Matt Cain this week threw what some people are saying was the best “perfect game” ever. Is it really possible to say that one perfect game is better than another and, if so, which one would you vote for?
I think so, but such a statement comes with the caveat that one would have a hard time quantifying it. Why is it the best? Because of Mr. Krause? Because of Mr. Lung? Because of the interns?
That’s just the very beginning of a long list of things that makes RSBS the G.O.A.T.
But can we quantify what exactly makes one perfecto better than another? Not really. But it’s fun trying. For example, Matt Cain’s 14 strikeouts tied the MLB record for strikeouts in a perfect game (Sandy Koufax, 1965), which clearly demonstrates superior command and dominance over the opposition. Cain also threw 19 first pitch strikes and never got himself in a 2-0 count. Meanwhile, his defense did some dazzling. Both the 6th and 7th innings featured unbelievable catches in the outfield that, had they not been made, would have sunk the perfect game effort. The last out, a hard ground ball to third base that put Joaquin Arias in a stutter step also provided one final gasping twist to the accomplishment. All of the above, plus Cain’s eery zen mound presence throughout it all, provide plenty of quantification for it being the “best” perfect game ever.
Still, it’s relative. And maybe we see it as the “best” right now because it’s fresh in our minds.
I recall Randy Johnson’s 2004 effort against the Braves as being one of the most dominate games I’ve ever seen too. The Big Unit struck out 13 in that game and was throwin’ nasty stuff all the while. David Cone didn’t see a 2-0 count in his 1999 perfecto against the late Expos, a game where he also had to sit out for a 33-minute rain delay, on Yogi Berra Day, with Don Larsen in the stands!
But, for me, the best perfect game I’ve ever seen came on a lazy Thursday afternoon in July 2009, when Mark Buehrle pitched himself into the record books, again. What made that game so special, for me, was that I was watching it at work and by the 8th inning, I was watching it with the UPS man, the FedEx man and yes, even the mail man. When Dewayne Wise made “the catch” we reveled in our mutual south sidedness and gave each other big, sweaty man-hugs.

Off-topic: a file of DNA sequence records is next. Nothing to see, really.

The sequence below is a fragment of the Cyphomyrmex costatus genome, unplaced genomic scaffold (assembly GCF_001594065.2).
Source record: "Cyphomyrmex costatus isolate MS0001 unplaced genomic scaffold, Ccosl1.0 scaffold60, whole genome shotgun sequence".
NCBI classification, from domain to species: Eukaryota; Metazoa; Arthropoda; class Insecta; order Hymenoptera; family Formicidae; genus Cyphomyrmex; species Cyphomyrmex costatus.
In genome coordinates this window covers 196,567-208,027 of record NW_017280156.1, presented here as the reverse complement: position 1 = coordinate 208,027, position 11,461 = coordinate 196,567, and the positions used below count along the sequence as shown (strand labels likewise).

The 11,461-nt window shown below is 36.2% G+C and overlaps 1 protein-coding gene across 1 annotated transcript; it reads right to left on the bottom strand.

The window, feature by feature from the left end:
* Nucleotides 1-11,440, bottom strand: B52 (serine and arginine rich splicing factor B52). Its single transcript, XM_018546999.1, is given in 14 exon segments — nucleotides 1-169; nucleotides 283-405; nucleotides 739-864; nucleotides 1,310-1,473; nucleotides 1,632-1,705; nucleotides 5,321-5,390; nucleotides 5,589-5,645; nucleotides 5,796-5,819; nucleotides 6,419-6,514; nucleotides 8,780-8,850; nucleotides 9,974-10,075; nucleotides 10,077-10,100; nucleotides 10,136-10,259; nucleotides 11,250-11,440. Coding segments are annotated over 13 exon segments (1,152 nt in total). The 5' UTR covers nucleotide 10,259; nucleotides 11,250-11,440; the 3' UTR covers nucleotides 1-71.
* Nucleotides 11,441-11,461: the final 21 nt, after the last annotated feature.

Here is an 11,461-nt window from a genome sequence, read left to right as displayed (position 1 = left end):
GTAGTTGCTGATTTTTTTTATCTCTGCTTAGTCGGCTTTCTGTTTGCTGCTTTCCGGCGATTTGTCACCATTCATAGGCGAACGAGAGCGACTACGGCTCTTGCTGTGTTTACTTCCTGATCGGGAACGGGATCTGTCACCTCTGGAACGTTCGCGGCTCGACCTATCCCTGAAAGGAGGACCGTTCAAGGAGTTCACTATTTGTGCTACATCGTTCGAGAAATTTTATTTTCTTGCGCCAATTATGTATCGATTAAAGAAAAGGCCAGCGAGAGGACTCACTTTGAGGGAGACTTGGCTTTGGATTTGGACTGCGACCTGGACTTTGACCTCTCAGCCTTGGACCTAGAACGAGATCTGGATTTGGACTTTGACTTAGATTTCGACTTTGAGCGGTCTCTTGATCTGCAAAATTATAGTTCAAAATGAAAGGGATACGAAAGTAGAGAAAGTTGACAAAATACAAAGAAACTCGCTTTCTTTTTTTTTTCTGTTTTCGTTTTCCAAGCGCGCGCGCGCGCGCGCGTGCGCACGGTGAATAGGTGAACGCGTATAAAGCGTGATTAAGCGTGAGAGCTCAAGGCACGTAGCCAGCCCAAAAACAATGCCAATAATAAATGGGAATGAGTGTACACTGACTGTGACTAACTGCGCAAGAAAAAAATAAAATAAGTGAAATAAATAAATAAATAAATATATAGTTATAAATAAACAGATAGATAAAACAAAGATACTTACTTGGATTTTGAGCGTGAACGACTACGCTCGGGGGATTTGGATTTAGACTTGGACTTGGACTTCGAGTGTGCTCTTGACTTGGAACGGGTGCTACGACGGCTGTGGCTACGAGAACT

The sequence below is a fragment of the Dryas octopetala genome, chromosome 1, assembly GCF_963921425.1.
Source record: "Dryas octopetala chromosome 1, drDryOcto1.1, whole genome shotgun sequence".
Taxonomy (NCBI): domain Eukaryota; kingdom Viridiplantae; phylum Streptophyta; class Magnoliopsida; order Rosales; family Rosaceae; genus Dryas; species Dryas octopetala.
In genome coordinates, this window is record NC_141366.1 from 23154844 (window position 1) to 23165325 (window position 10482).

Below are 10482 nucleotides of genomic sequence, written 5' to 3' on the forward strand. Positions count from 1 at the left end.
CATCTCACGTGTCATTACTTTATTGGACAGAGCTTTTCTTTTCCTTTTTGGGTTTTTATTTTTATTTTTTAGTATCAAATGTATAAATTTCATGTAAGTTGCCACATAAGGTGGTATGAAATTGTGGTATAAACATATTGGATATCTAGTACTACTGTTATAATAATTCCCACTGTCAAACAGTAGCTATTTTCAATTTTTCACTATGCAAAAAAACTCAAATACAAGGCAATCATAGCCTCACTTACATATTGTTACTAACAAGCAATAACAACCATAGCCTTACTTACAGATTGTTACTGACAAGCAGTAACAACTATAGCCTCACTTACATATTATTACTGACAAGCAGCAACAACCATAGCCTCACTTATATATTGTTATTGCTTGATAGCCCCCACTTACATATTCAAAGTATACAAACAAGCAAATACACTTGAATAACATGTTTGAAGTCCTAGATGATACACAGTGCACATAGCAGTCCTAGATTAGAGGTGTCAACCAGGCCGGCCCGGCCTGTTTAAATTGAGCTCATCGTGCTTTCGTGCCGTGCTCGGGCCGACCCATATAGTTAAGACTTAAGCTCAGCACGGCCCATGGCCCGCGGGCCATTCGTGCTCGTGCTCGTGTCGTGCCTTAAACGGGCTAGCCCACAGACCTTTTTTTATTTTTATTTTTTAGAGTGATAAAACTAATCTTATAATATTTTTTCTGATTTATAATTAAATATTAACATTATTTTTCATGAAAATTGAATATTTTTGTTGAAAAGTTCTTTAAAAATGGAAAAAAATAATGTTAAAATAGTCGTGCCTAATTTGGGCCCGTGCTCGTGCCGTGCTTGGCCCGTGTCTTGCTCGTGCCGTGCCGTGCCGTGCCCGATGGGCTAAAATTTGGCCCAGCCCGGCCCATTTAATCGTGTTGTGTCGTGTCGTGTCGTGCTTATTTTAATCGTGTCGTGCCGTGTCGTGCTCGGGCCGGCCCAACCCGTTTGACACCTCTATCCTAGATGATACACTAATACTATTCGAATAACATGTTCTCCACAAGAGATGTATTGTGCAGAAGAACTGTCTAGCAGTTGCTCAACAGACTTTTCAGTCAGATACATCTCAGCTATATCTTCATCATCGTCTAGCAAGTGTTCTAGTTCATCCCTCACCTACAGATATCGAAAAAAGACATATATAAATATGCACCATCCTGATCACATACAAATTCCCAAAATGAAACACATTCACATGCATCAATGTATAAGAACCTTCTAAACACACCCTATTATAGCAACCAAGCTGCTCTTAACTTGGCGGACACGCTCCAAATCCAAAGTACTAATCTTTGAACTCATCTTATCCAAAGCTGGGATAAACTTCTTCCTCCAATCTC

That’s the sorta thing that only happens once in a lifetime, so I’ll be hanging my hat on the Buehrle perfecto for the forseeable future. But that’s just me.
You can hate me for that. Just don’t hate me ‘cuz I’m right.
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We learned many things from Jim Joyce, Armando Galarraga and the infamous Imperfect Game of June 2, 2010. We learned that throwing beer bottles at the wall may cause significant DAMAGE (to the beer bottle, possibly the wall too). We learned that styling one’s facial hair after the Pringles man cannot disguise MISTAKES. And we also learned that the best way to avoid controversy, is to AVOID controversy.
So when Philip Humber threw that wild 3-2 breaking ball two feet off the plate on Saturday and Brendan Ryan checked his swing, I felt all of the fury, all of the tension, all of the RAGE from the Imperfect Game ALL over again. Except homeplate umpire Brian Runge called it a swing, AJ Pierzynski threw the ball to first and the celebration began.
OH BUT THE CONTROVERSY!!!